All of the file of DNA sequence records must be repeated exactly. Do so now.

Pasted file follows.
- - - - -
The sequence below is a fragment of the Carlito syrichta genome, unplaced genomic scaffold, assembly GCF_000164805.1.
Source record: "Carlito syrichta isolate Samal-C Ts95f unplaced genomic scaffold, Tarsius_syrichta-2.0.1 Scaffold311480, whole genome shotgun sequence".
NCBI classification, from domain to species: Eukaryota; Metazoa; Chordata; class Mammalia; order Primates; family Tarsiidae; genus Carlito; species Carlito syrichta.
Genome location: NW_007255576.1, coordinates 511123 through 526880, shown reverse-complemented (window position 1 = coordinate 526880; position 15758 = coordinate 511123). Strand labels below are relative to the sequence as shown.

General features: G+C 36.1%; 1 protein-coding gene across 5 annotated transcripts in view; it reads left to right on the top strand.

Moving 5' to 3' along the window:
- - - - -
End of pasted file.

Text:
The sequence below is a fragment of the Carlito syrichta genome, unplaced genomic scaffold, assembly GCF_000164805.1.
Source record: "Carlito syrichta isolate Samal-C Ts95f unplaced genomic scaffold, Tarsius_syrichta-2.0.1 Scaffold311480, whole genome shotgun sequence".
NCBI classification, from domain to species: Eukaryota; Metazoa; Chordata; class Mammalia; order Primates; family Tarsiidae; genus Carlito; species Carlito syrichta.
Genome location: NW_007255576.1, coordinates 511123 through 526880, shown reverse-complemented (window position 1 = coordinate 526880; position 15758 = coordinate 511123). Strand labels below are relative to the sequence as shown.

General features: G+C 36.1%; 1 protein-coding gene across 5 annotated transcripts in view; it reads left to right on the top strand.

Moving 5' to 3' along the window: